Psychotherapy, or talk therapy, is a common form of treatment for depression. It’s often used in combination with medication to help you gain control over your symptoms and change the way you think to make your depression less severe.
Common forms of therapy for managing depression include cognitive behavioral therapy (CBT), problem-solving therapy (PST) and interpersonal therapy (IPT).
These methods use different techniques and approaches to help you change your thinking and better deal with your depression symptoms.
Like medication, therapy works, but results aren’t always immediate. You may need to take part in multiple therapy sessions over the course of weeks or months in order to adjust your thinking and gain new skills for dealing with the emotions involved in depression.
Need someone to talk to about how you’re feeling? We offer online therapy with licensed counselors to help you deal with anxiety, depression and common issues such as chronic stress and daily burnout.
Although a healthy lifestyle isn’t a replacement for medication and/or therapy, making changes to your habits and lifestyle may reduce the severity of your walking depression symptoms and improve your quality of life.
Try the following habits and lifestyle changes to better manage your depression:
Let your loved ones know how you’re currently feeling. One of the difficulties of walking depression is that other people may not know you’re feeling mentally unwell, stopping them from offering help.
When you’re feeling depressed, don’t feel afraid to confide in your partner, a trusted friend or a family member. Remember that these people can serve as a network of support for when you’re not feeling your best.
Avoid isolating yourself from others. If you’re depressed, you may feel tempted to spend most of your time by yourself. However, research suggests that limiting social contact with others can raise stress levels and make depression and anxiety worse.
Try to spend time with other people, even if you don’t always feel like it. Meeting with friends or family members for lunch, dinner or just a fun occasion can help you to get into a social mood and reduce your risk of becoming isolated.
Set goals to help you recover. Setting small, realistic goals can give you a valuable roadmap to follow as you work towards recovery. Try setting small, realistic goals that you can work on, such as going one day without a depressive thought.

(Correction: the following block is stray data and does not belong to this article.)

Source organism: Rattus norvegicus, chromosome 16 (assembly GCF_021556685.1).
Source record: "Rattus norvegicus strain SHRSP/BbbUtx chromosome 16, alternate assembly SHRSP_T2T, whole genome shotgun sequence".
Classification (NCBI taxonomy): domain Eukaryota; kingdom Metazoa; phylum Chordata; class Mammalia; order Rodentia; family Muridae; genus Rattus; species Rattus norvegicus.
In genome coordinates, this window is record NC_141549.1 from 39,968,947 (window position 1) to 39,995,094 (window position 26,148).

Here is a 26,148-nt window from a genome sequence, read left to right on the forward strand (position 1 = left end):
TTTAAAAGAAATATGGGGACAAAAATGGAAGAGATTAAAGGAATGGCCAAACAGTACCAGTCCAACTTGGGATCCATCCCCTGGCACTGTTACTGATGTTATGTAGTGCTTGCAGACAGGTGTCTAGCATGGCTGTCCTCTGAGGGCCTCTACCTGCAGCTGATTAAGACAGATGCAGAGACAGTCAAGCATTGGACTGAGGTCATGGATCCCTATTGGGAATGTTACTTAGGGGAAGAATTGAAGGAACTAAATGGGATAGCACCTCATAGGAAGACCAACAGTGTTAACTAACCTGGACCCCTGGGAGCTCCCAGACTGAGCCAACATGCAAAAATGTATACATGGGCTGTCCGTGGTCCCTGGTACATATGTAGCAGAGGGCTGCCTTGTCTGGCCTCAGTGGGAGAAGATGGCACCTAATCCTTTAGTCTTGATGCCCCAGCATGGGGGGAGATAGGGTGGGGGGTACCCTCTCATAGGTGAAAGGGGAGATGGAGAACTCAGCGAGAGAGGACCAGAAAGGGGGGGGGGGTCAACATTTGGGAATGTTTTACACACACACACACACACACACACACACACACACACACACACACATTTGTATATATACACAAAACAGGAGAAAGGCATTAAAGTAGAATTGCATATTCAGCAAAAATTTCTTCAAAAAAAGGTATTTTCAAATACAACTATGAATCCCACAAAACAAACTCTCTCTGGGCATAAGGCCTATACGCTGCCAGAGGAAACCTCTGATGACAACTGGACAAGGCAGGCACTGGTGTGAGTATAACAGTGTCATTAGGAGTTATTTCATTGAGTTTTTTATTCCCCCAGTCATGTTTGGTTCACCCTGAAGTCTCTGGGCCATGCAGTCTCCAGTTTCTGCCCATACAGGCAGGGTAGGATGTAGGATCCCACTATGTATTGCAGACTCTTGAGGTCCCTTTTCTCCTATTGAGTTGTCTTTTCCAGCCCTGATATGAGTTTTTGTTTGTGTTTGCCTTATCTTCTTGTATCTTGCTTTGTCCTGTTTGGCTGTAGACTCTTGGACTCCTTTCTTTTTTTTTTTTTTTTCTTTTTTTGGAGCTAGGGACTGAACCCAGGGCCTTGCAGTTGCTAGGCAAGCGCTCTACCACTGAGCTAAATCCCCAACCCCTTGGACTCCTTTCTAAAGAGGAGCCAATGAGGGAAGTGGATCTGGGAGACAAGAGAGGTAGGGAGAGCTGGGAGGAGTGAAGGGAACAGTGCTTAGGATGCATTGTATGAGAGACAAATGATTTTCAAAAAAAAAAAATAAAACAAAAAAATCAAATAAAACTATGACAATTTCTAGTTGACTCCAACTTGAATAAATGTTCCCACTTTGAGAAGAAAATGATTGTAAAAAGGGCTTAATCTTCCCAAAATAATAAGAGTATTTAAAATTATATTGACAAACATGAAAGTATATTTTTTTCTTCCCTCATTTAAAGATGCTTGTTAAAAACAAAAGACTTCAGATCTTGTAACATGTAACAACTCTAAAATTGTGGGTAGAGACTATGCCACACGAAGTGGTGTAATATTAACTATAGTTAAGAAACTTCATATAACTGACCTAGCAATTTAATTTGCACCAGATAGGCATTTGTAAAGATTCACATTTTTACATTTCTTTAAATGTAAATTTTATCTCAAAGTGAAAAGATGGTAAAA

As you make progress, adjust your goals so that you’re constantly working towards a healthier, more balanced mental state.
Try to get regular exercise. Exercise doesn’t just improve your physical health — it’s also linked to improvements in your moods. For example, regular physical activity can stimulate the release of endorphins and promote improvements in brain function.
Try to get at least 150 minutes of moderate-intensity exercise per week, even if this is just a quick walk or bike ride. According to the CDC, even small amounts of aerobic exercise can offer benefits for your physical and emotional health.
Try practicing mindfulness meditation. Research shows that mindfulness meditation — a form of meditation that involves focusing on the present and accepting feelings and sensations without judgment — can help to treat depression and anxiety.
Try setting aside 10 to 15 minutes a day to meditate at home, or consider joining a local meditation class in your area.
Don’t feel ashamed about being depressed. Depression is extremely common, and being depressed doesn’t mean that you’re weak, that you’ve failed in life or that you’ve got any reason to feel ashamed.
Instead of trying to hide your depression, understand that feeling depressed is a natural part of life that, like many other setbacks, can be overcome.
Our more detailed guide to dealing with depression shares other techniques that you can use in combination with medication and/or therapy to reduce the severity of your depression and make progress towards feeling better.
Although walking depression isn’t a specific clinical diagnosis, it’s common to experience major depressive disorder without showing obvious symptoms to other people.
If you feel like you’re depressed but are able to maintain your normal life, it’s still important that you get help, either by talking to your primary care provider or by accessing help from home via our online mental health services.
Depression is treatable, and the right combination of medication, therapy and lifestyle changes can often help you to overcome your symptoms and enjoy a rich, rewarding life once again.